It’s been 80 years since the death of pioneering Progressive Jane Addams, whose name is indelibly associated with phrases like “Hull House” and “ACLU.” But was Addams, who built her career and reputation on issues of equality, social justice, and community uplift, a social worker, by today’s standards? Donald Breiland explores in a piece that delves into the definitions of social work today and yesterday.
Addams co-founded Hull House with fellow reformer Ellen Gates Starr in 1889. They chose a hardscrabble Chicago neighborhood for their settlement house, which aimed to bring healthcare, basic social services, and educational opportunities to a large immigrant population. In Twenty Years at Hull-House, Addams describes her desire for an “active, emotional life” and her attempts to provide “a center for higher civic and social life” to Chicago’s poorest.
When Breiland applied modern standards of social work to Hull House, he found Addams to be a forerunner of modern caseworkers. By living among her constituents, Addams was able to forge meaningful connections with them. Like modern social workers, she gathered data about the local community, conducting investigations into truancy, infant mortality and more.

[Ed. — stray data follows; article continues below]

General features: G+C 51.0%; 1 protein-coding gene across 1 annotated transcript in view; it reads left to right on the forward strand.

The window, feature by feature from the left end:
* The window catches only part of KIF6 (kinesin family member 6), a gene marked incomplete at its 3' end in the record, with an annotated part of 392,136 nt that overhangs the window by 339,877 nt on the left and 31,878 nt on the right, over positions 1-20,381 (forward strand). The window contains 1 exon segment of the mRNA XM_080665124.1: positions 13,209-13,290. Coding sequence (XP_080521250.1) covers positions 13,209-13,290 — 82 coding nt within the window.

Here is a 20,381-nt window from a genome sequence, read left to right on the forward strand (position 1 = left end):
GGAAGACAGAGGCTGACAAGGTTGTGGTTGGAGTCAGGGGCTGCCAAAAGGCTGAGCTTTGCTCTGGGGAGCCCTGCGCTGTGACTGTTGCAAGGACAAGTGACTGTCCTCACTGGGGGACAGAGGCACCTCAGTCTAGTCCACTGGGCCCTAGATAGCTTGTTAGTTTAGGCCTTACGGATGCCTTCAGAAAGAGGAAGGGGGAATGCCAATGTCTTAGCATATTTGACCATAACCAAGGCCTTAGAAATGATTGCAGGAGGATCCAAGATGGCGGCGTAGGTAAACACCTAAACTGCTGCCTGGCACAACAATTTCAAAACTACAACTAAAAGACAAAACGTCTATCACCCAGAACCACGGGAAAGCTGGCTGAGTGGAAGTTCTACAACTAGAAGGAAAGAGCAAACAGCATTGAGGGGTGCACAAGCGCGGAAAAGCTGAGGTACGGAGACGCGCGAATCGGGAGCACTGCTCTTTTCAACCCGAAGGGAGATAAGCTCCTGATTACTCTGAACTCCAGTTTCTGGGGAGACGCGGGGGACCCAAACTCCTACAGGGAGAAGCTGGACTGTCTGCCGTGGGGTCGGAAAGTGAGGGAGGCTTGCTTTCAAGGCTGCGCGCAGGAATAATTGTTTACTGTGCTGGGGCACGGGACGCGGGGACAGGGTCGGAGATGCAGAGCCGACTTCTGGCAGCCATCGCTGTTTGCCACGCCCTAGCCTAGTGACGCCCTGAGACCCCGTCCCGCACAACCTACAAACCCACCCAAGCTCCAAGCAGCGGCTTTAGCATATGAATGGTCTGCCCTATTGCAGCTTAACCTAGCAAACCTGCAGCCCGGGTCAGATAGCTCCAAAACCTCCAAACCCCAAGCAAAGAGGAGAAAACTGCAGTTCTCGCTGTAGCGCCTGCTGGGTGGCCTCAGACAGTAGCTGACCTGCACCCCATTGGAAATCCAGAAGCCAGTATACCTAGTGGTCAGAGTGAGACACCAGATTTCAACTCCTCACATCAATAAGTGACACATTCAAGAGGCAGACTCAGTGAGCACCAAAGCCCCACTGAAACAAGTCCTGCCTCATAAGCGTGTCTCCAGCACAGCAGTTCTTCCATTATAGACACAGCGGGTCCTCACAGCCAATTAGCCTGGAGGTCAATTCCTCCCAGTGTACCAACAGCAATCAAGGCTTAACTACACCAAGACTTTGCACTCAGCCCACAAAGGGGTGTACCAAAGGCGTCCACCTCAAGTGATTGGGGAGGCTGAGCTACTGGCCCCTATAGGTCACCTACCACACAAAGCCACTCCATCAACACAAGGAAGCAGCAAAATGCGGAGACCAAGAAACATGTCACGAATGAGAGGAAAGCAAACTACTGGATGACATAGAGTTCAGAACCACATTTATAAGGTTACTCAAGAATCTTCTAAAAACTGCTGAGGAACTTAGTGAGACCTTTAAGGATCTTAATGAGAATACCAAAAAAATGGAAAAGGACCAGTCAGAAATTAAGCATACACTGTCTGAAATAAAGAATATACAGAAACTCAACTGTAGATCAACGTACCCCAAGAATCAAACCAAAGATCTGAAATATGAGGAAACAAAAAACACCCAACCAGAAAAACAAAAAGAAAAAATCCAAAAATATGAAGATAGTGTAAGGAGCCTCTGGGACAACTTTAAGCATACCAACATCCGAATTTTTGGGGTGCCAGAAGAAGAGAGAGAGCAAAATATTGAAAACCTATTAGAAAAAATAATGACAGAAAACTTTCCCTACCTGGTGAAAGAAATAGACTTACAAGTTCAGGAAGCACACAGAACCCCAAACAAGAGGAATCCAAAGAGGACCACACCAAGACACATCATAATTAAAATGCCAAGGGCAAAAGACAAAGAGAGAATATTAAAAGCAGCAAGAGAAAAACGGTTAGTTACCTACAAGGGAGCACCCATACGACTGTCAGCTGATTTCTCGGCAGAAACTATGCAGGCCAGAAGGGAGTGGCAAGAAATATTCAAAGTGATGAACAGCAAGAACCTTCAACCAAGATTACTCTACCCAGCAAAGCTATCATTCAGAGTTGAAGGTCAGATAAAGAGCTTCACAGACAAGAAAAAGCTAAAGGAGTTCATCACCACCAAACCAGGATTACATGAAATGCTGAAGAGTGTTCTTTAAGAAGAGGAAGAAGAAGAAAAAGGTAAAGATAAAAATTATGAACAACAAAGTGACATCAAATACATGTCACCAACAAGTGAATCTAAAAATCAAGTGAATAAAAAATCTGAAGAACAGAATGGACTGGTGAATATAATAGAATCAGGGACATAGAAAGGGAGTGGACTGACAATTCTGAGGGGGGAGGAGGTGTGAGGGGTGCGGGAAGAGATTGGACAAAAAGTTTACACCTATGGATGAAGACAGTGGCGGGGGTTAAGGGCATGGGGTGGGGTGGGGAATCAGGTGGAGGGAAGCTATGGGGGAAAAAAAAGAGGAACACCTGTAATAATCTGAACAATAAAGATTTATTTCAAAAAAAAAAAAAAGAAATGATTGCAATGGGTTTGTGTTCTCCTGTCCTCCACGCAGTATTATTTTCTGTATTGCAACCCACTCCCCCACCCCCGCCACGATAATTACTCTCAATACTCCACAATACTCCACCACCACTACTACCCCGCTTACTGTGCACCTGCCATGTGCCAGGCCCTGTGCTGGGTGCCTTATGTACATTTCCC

Breiland identifies direct service, urban education and recreation, and social reform as Hull House’s primary focuses. He explores ways in which Hull House was able to achieve results difficult for modern social workers to obtain. For example, Hull House was involved in the formation of four labor unions, a juvenile court system, and services that spanned everything from midwifery to basic bathing facilities to theater programs and citizenship classes. Though the settlement house was disbanded in the 1960s, its work still resonates in modern community centers and social services.
Though Breiland concedes that Addams herself did not consider herself to be a social worker (she even declined to join the faculty of the University of Chicago’s newly-founded social work program) and that her model is outdated, he ultimately finds her groundbreaking work deeply identified with that of modern social work. “Perhaps Jane Addams, at an earlier time and in a simpler context,” he writes, “embodied the true social worker better than the inheritors of the helping process.”